NEW YORK • Bitcoin surged to a record high of more than US$6,000 (S$8,167) over the weekend as investors continued to bet on an asset that some banks and policymakers have repeatedly warned is a "fraud" and a "bubble".
The original virtual currency has gained over 500 per cent this year, more than any other tradeable asset class, after ending last year at US$968.
On Saturday, bitcoin hit an all-time high of US$6,147.07 just a day after pushing through the US$6,000 mark, according to data from industry website CoinDesk.
This pushed up its market value to around US$100 billion - above or on a par with blue-chip companies in the United States.
Bitcoin, though, is very volatile, posting gains and losses as high as 26 per cent and 16 per cent respectively on any given day.
As a digital currency, bitcoin can either be held as an investment, or used as a foundation for future applications through the blockchain, its underlying technology. The blockchain is a digital ledger of transactions.
It is more scarce, though, than most people realise. The number of bitcoins in existence is not expected to exceed 21 million.
CNBC reported that much of the latest surge was due to another upcoming split in bitcoin known as a "fork". This will lead to the creation of a bitcoin offshoot called bitcoin gold. Holders of bitcoin will get some bitcoin gold when it is issued, essentially giving them free money.
Mr Alex Sunnarborg, founding partner of cryptocurrency fund Tetras Capital, told CNBC last Friday that bitcoin investors were betting on bitcoin continuing to perform strongly despite the split, as happened in August when bitcoin underwent a fork and bitcoin cash was created.
There were also rumours that China would reverse its ban on cryptocurrency exchanges.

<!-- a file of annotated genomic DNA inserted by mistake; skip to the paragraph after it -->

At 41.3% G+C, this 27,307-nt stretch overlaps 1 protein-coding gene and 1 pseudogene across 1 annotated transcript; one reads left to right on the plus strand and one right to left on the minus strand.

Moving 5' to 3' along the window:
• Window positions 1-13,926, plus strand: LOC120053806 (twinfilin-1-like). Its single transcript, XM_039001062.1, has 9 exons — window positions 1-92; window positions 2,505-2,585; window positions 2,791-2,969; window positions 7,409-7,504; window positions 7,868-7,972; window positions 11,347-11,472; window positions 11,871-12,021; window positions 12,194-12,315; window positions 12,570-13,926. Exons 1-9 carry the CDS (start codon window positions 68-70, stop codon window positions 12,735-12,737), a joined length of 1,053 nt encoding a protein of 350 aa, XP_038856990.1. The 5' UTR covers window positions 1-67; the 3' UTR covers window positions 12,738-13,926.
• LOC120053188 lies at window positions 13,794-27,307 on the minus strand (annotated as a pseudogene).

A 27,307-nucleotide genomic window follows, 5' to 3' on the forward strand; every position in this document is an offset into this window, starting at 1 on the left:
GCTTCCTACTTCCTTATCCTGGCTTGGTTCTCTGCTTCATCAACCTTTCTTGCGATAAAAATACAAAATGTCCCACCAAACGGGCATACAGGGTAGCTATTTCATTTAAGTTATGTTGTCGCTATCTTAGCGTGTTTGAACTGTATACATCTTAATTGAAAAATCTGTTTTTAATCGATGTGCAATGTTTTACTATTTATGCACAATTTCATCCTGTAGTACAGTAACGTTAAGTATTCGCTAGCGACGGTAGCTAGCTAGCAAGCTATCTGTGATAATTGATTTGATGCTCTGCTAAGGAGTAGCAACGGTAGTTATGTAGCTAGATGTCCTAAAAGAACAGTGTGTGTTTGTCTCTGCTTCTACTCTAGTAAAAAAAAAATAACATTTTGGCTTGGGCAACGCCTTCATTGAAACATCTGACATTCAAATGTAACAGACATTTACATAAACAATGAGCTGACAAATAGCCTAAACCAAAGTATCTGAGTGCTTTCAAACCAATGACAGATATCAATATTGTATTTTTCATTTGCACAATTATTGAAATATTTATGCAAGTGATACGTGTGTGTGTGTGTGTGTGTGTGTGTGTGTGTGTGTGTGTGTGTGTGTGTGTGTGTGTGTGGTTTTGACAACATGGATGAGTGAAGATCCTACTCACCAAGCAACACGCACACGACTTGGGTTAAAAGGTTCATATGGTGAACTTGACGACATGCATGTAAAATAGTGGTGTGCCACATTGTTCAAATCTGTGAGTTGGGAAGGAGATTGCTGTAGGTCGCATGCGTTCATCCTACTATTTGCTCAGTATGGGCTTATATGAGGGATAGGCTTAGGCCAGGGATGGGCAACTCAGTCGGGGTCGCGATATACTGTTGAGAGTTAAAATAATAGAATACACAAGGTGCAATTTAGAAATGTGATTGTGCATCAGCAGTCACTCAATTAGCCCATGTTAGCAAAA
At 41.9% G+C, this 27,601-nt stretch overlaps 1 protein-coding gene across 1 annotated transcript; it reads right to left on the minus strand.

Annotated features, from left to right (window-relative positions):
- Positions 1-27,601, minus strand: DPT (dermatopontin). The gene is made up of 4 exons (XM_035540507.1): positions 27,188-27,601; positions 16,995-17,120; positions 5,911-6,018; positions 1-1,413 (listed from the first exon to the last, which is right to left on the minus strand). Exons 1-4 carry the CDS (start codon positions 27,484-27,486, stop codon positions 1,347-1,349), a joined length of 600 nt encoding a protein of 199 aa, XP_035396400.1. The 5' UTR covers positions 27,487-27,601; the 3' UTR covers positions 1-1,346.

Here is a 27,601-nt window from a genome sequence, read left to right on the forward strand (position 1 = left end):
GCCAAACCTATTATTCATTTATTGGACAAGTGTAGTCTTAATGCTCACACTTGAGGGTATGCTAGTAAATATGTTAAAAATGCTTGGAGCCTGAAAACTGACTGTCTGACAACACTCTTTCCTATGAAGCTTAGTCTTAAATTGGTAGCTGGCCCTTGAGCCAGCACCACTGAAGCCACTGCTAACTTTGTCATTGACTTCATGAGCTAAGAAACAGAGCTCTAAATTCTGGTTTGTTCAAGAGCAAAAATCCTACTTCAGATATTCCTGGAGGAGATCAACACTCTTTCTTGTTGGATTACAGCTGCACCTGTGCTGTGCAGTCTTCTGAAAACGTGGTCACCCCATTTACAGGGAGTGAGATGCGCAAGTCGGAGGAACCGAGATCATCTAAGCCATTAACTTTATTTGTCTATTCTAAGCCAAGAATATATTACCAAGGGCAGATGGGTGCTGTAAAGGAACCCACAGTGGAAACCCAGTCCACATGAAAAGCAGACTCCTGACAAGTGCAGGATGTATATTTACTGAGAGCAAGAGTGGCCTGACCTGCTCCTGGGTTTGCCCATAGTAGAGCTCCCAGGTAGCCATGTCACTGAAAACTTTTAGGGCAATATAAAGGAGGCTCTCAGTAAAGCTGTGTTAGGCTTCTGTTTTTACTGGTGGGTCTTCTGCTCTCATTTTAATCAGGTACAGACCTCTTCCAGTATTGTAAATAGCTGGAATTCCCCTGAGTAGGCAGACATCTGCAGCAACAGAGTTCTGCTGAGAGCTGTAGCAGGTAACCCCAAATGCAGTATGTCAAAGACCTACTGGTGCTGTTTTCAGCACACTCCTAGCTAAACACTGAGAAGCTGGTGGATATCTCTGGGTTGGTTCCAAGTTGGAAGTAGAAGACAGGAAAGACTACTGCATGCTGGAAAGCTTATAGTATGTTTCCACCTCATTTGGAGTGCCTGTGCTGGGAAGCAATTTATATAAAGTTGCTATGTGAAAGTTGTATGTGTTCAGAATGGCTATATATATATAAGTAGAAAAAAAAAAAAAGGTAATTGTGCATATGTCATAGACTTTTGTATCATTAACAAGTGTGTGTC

Earlier this year, China ordered the shutdown of digital currency exchanges after it banned the practice of raising capital through the sale of tokens to the public in what is known as initial coin offerings (ICOs).
But many in the market believe the Chinese ban is temporary.
"China would not want to be left out of the digital currency market nor the development of blockchain applications in general," said Mr Jason English, vice-president of protocol marketing at Sweetbridge, a global alliance in Zug, Switzerland, that aims to use blockchain to create a liquid supply chain.
"As much as 60 per cent of the world's bitcoin mining is happening in China and, therefore, many of the large... investments in ICO projects have also been coming from cryptocurrency holders in China, whether directly or indirectly," Mr English added.
Bitcoin was helped by favourable regulation in Japan, which recently allowed companies to accept the cryptocurrency as payment.
Around 57 per cent of the trade in bitcoin on Saturday was executed in Japanese yen, CNBC reported, quoting industry website CryptoCompare.
The frenzy may continue.
An unscientific survey carried out by CNBC last week found that nearly half of the more than 23,000 people who voted said bitcoin is heading to over US$10,000.